Thursday, April 22, 2010

more education, less blaming.

There was a sexual assault last night at york university and before I write else about it I just want to say that I'm finding it a little gross the way it's being slanted as something that york university can prevent.

I've gone to four different universities throughout my academic career and at every single one of them i knew women or heard of women being assaulted on campus or in their homes. the university of Saskatchewan, Queen's university, university of Toronto, and now York university--none of these places can ever have enough "security" to stop sexual assault.

All of these universities have had several high profile assaults as well--stranger assaults(which are usually pretty rare). so, while i think the university has to become more serious about safety on campus, i don't really think it's fair to act like this only happens at York and that ANY safety precaution can stop a sexual assault. more women than we'd like to admit are sexually assaulted on campuses every single day--by their partners, their professors, classmates, and strangers.

Darshika Selvasivam, vp of campaigns and advocacy for the york federation of students is quoted as saying "sexual violence is sadly becoming an all too common event around york university's campus" and while I agree that assaults at york are becoming more visible, I think it's dangerous to say that incidences are on the rise because it ignores the multitude of women assaulted all of the time on our campus--ask any of the sexual assault crisis lines in the area, this isn't a new thing.

Focusing on the york administration as the cause of sexual assaults is not entirely productive and obfuscates the broader issues around sexual assault.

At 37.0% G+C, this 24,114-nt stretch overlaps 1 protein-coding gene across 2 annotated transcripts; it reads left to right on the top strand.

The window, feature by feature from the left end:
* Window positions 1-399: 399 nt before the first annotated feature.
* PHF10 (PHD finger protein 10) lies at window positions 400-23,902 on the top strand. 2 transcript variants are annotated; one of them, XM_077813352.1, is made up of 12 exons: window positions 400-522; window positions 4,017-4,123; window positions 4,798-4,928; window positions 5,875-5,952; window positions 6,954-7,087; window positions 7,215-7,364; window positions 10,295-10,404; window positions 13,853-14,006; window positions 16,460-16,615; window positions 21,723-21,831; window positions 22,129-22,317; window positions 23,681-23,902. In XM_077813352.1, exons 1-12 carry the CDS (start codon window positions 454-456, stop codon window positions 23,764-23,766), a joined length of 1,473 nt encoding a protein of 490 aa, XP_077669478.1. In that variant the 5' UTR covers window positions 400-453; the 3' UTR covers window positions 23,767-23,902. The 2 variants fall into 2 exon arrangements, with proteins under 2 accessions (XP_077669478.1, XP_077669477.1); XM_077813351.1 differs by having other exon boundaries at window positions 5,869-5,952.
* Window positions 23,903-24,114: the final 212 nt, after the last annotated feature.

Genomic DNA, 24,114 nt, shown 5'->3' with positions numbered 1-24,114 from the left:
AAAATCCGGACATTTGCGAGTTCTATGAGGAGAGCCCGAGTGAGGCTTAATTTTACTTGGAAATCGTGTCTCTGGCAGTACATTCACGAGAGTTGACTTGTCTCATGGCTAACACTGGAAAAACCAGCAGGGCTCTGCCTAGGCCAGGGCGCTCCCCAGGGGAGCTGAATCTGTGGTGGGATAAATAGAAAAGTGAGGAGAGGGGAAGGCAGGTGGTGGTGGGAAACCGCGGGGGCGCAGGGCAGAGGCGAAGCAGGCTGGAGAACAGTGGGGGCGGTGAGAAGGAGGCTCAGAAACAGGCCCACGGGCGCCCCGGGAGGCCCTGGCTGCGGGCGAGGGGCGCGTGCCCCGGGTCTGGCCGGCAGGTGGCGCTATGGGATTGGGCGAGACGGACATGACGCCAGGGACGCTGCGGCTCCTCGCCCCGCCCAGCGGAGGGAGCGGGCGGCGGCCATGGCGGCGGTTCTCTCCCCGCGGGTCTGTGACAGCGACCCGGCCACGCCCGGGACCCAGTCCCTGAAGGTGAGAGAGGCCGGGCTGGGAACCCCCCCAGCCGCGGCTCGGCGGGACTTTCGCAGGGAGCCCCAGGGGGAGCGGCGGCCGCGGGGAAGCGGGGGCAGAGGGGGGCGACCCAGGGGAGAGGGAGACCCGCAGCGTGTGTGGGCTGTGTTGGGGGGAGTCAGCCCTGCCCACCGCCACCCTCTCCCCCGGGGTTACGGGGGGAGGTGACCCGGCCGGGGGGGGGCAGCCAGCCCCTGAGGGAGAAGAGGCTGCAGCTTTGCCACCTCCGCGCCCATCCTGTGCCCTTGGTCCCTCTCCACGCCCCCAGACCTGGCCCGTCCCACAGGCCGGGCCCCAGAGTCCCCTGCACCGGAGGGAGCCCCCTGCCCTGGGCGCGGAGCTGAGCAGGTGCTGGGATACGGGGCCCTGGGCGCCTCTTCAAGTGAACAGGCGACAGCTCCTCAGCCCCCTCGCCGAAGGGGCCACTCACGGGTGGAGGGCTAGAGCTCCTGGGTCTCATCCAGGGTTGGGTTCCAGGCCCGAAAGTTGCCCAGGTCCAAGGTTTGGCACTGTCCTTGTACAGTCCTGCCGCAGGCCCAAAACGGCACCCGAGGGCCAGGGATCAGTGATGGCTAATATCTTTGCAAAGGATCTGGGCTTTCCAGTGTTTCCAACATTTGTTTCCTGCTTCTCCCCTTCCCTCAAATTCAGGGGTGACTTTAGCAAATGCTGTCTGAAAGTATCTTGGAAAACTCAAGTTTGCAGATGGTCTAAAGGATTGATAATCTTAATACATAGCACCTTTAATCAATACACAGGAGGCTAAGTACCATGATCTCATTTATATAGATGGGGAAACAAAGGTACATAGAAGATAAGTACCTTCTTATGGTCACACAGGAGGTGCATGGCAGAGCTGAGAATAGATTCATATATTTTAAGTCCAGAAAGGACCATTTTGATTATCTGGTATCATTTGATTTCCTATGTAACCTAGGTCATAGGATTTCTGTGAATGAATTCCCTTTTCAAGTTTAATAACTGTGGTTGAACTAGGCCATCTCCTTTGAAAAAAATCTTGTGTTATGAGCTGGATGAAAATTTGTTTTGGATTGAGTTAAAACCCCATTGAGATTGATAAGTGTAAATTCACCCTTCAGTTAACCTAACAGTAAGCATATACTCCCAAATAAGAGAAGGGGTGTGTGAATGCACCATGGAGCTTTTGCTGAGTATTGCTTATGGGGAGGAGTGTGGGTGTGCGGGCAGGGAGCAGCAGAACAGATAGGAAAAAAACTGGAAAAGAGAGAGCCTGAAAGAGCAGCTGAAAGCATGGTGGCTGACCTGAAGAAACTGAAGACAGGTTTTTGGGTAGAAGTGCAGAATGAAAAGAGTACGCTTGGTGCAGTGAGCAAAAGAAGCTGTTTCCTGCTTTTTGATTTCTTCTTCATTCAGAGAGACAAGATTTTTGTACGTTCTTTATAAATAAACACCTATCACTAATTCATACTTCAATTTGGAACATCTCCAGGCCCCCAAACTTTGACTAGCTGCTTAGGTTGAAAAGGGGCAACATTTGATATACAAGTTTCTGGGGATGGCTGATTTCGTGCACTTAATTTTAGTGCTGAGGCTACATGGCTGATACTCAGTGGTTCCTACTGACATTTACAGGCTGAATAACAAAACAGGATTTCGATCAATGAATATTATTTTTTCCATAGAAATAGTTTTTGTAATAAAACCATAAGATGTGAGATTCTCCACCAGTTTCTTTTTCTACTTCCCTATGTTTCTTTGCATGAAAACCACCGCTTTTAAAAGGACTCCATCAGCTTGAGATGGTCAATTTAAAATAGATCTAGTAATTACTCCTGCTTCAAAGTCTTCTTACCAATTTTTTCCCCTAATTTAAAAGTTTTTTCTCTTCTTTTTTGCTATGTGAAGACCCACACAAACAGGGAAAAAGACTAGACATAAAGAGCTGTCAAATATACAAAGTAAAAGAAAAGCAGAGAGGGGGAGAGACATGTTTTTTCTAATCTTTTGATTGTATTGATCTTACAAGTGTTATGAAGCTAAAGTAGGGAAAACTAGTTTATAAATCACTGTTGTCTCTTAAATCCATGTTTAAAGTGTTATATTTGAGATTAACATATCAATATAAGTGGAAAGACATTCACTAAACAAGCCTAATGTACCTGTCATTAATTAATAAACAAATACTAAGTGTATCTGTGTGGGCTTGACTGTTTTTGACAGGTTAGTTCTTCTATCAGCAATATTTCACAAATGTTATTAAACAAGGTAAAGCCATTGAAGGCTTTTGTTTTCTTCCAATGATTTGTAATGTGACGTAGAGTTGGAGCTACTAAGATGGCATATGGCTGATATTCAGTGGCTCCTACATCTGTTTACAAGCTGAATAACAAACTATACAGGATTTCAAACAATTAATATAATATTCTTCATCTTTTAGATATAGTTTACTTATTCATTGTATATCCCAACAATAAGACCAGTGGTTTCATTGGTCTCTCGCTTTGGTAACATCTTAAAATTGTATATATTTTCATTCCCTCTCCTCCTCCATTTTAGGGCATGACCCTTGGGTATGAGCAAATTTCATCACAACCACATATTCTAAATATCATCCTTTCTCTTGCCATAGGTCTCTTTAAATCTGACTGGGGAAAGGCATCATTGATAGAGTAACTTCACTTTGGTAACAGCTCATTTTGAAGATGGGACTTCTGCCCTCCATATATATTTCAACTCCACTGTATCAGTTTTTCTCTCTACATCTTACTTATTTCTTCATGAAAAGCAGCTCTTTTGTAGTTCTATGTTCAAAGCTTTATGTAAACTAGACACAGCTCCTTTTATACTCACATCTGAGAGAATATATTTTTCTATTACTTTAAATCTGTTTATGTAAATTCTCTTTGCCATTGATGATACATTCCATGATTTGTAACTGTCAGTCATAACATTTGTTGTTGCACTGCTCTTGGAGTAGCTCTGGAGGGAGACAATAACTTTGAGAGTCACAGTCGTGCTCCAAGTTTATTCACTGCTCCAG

Sexual assault is an epidemic in Canada and York needs to address the culture of sexism on campus more than it needs to release the metrac report. Sexual assault is not leverage. It is not fair to say "sorry you were raped, young lady, that could have been prevented with more lighting". We need to think, "hey, maybe we need to educate ALL students about sexual assault." Maybe we shouldn't cut funding to women's studies programs, maybe we should increase education around the politics and issues behind sexual assault instead of just acting like cameras and lights are going to save the day.

I understand certain measures need to be taken, but let's not forget how widespread sexual assault is.

Consider that the "york rapist", a man who just randomly wandered into women's rooms and sexually assaulted them with no thought whatsoever, just received 8 years for his crime. 8 motherfucking years, for perpetuating a horrific crime and then acting like it was just a bit of fun and in Canada this is considered a good sentence.

In this situation, the residence in which the women lived were totally neglectful of the security precautions ALREADY in place. But also, as well as looking at yYork university we need to consider how the criminal justice system and widespread ideas and misconceptions about sexual assault lead not only to the gross under prosecuting of sexual assaults but also the joke convictions and punishments that sexual assaulters receive.

We live in a society where you can walk into a residence and go door to door raping young women and only receive 8 years time for it. So yes, York university should release metrac, it should consider safety precautions, it should be more sensitive to sexual assault survivors, but as the York university community it is our responsibility to look at the broader societal structure that allows women and men to be victims of such crimes(and you can read about how york has contributed to that HERE).

One of the victims of the York rapist is suing York university for not protecting her, and I have to say that anyone at all who thinks york needs to improve security should get behind this lawsuit. Women who have also been sexually assaulted on campus should join it and it should be come a class action law suit against York university. law suits are really the only power we have against the university and it's the one thing the university is scared of.

But also, let's not forget that sexual assault doesn't just happen because it's dark outside. We need to have open dialogues about why it happens and talk about how it happens regardless of how many security men are driving and figure out how to educate people about WHY sexual assault happens.

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